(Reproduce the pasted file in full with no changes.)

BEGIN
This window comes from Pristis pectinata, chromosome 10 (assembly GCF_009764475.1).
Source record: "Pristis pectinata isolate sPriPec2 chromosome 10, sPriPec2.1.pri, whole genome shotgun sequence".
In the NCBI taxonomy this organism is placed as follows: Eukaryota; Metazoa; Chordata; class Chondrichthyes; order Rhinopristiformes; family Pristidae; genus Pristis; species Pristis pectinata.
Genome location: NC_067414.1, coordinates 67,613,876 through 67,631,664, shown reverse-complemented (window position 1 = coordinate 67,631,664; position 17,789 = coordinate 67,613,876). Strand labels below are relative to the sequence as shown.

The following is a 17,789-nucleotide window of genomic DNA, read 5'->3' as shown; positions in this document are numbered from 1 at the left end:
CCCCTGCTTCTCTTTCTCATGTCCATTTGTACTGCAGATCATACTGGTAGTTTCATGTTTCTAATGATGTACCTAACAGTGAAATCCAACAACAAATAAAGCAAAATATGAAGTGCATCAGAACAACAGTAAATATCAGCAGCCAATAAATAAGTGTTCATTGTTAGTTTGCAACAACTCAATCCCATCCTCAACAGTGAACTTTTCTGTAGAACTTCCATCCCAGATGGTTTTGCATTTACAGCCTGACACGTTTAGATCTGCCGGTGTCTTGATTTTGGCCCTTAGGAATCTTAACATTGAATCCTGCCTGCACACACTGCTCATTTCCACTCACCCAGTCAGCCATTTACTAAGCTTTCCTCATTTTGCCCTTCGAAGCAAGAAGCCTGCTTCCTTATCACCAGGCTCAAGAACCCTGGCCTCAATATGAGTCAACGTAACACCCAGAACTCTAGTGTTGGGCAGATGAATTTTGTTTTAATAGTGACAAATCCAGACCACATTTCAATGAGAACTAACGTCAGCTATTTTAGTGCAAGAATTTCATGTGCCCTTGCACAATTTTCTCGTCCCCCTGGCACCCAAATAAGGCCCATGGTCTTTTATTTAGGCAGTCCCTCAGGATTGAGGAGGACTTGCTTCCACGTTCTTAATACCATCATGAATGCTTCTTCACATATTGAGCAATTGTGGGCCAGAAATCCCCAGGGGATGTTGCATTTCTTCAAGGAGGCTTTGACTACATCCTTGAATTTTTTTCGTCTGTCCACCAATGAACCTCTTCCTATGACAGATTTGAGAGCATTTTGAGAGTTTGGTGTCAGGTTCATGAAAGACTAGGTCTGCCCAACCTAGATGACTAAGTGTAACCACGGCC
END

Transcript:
This window comes from Pristis pectinata, chromosome 10 (assembly GCF_009764475.1).
Source record: "Pristis pectinata isolate sPriPec2 chromosome 10, sPriPec2.1.pri, whole genome shotgun sequence".
In the NCBI taxonomy this organism is placed as follows: Eukaryota; Metazoa; Chordata; class Chondrichthyes; order Rhinopristiformes; family Pristidae; genus Pristis; species Pristis pectinata.
Genome location: NC_067414.1, coordinates 67,613,876 through 67,631,664, shown reverse-complemented (window position 1 = coordinate 67,631,664; position 17,789 = coordinate 67,613,876). Strand labels below are relative to the sequence as shown.

The following is a 17,789-nucleotide window of genomic DNA, read 5'->3' as shown; positions in this document are numbered from 1 at the left end:
CCCCTGCTTCTCTTTCTCATGTCCATTTGTACTGCAGATCATACTGGTAGTTTCATGTTTCTAATGATGTACCTAACAGTGAAATCCAACAACAAATAAAGCAAAATATGAAGTGCATCAGAACAACAGTAAATATCAGCAGCCAATAAATAAGTGTTCATTGTTAGTTTGCAACAACTCAATCCCATCCTCAACAGTGAACTTTTCTGTAGAACTTCCATCCCAGATGGTTTTGCATTTACAGCCTGACACGTTTAGATCTGCCGGTGTCTTGATTTTGGCCCTTAGGAATCTTAACATTGAATCCTGCCTGCACACACTGCTCATTTCCACTCACCCAGTCAGCCATTTACTAAGCTTTCCTCATTTTGCCCTTCGAAGCAAGAAGCCTGCTTCCTTATCACCAGGCTCAAGAACCCTGGCCTCAATATGAGTCAACGTAACACCCAGAACTCTAGTGTTGGGCAGATGAATTTTGTTTTAATAGTGACAAATCCAGACCACATTTCAATGAGAACTAACGTCAGCTATTTTAGTGCAAGAATTTCATGTGCCCTTGCACAATTTTCTCGTCCCCCTGGCACCCAAATAAGGCCCATGGTCTTTTATTTAGGCAGTCCCTCAGGATTGAGGAGGACTTGCTTCCACGTTCTTAATACCATCATGAATGCTTCTTCACATATTGAGCAATTGTGGGCCAGAAATCCCCAGGGGATGTTGCATTTCTTCAAGGAGGCTTTGACTACATCCTTGAATTTTTTTCGTCTGTCCACCAATGAACCTCTTCCTATGACAGATTTGAGAGCATTTTGAGAGTTTGGTGTCAGGTTCATGAAAGACTAGGTCTGCCCAACCTAGATGACTAAGTGTAACCACGGCC